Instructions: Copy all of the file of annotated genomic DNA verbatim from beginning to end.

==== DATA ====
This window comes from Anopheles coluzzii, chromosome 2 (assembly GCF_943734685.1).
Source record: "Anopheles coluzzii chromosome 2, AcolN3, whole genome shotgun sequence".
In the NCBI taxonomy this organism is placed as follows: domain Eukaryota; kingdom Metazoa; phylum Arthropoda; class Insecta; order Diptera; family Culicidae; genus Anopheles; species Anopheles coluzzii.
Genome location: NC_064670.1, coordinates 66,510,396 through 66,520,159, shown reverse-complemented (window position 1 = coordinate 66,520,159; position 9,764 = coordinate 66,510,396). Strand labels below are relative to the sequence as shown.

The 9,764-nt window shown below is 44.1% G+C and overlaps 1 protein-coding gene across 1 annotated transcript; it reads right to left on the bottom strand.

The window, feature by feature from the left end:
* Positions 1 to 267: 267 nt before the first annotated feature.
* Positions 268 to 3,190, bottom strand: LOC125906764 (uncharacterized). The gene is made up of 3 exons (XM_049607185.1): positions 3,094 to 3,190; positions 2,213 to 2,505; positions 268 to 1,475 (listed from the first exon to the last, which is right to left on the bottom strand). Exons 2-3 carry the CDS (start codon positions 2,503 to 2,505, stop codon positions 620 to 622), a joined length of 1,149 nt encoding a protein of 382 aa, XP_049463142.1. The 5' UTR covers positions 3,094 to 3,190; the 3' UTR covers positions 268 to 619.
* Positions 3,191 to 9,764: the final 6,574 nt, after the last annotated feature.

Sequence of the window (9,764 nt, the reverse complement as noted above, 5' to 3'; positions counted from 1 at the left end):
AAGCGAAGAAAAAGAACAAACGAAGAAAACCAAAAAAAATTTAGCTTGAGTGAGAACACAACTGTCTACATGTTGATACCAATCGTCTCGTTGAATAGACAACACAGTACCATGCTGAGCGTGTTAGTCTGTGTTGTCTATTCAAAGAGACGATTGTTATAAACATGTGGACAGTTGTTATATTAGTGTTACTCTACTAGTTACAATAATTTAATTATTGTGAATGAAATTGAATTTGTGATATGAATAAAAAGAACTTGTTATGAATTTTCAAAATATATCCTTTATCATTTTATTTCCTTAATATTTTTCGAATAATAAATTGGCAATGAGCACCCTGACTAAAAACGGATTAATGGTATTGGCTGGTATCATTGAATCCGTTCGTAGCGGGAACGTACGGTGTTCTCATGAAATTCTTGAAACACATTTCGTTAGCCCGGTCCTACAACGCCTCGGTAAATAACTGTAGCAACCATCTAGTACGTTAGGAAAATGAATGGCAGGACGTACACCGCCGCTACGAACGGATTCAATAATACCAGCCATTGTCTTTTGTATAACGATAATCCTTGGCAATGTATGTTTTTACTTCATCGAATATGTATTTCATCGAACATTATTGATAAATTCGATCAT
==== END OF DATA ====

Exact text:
This window comes from Anopheles coluzzii, chromosome 2 (assembly GCF_943734685.1).
Source record: "Anopheles coluzzii chromosome 2, AcolN3, whole genome shotgun sequence".
In the NCBI taxonomy this organism is placed as follows: domain Eukaryota; kingdom Metazoa; phylum Arthropoda; class Insecta; order Diptera; family Culicidae; genus Anopheles; species Anopheles coluzzii.
Genome location: NC_064670.1, coordinates 66,510,396 through 66,520,159, shown reverse-complemented (window position 1 = coordinate 66,520,159; position 9,764 = coordinate 66,510,396). Strand labels below are relative to the sequence as shown.

The 9,764-nt window shown below is 44.1% G+C and overlaps 1 protein-coding gene across 1 annotated transcript; it reads right to left on the bottom strand.

The window, feature by feature from the left end:
* Positions 1 to 267: 267 nt before the first annotated feature.
* Positions 268 to 3,190, bottom strand: LOC125906764 (uncharacterized). The gene is made up of 3 exons (XM_049607185.1): positions 3,094 to 3,190; positions 2,213 to 2,505; positions 268 to 1,475 (listed from the first exon to the last, which is right to left on the bottom strand). Exons 2-3 carry the CDS (start codon positions 2,503 to 2,505, stop codon positions 620 to 622), a joined length of 1,149 nt encoding a protein of 382 aa, XP_049463142.1. The 5' UTR covers positions 3,094 to 3,190; the 3' UTR covers positions 268 to 619.
* Positions 3,191 to 9,764: the final 6,574 nt, after the last annotated feature.

Sequence of the window (9,764 nt, the reverse complement as noted above, 5' to 3'; positions counted from 1 at the left end):
AAGCGAAGAAAAAGAACAAACGAAGAAAACCAAAAAAAATTTAGCTTGAGTGAGAACACAACTGTCTACATGTTGATACCAATCGTCTCGTTGAATAGACAACACAGTACCATGCTGAGCGTGTTAGTCTGTGTTGTCTATTCAAAGAGACGATTGTTATAAACATGTGGACAGTTGTTATATTAGTGTTACTCTACTAGTTACAATAATTTAATTATTGTGAATGAAATTGAATTTGTGATATGAATAAAAAGAACTTGTTATGAATTTTCAAAATATATCCTTTATCATTTTATTTCCTTAATATTTTTCGAATAATAAATTGGCAATGAGCACCCTGACTAAAAACGGATTAATGGTATTGGCTGGTATCATTGAATCCGTTCGTAGCGGGAACGTACGGTGTTCTCATGAAATTCTTGAAACACATTTCGTTAGCCCGGTCCTACAACGCCTCGGTAAATAACTGTAGCAACCATCTAGTACGTTAGGAAAATGAATGGCAGGACGTACACCGCCGCTACGAACGGATTCAATAATACCAGCCATTGTCTTTTGTATAACGATAATCCTTGGCAATGTATGTTTTTACTTCATCGAATATGTATTTCATCGAACATTATTGATAAATTCGATCAT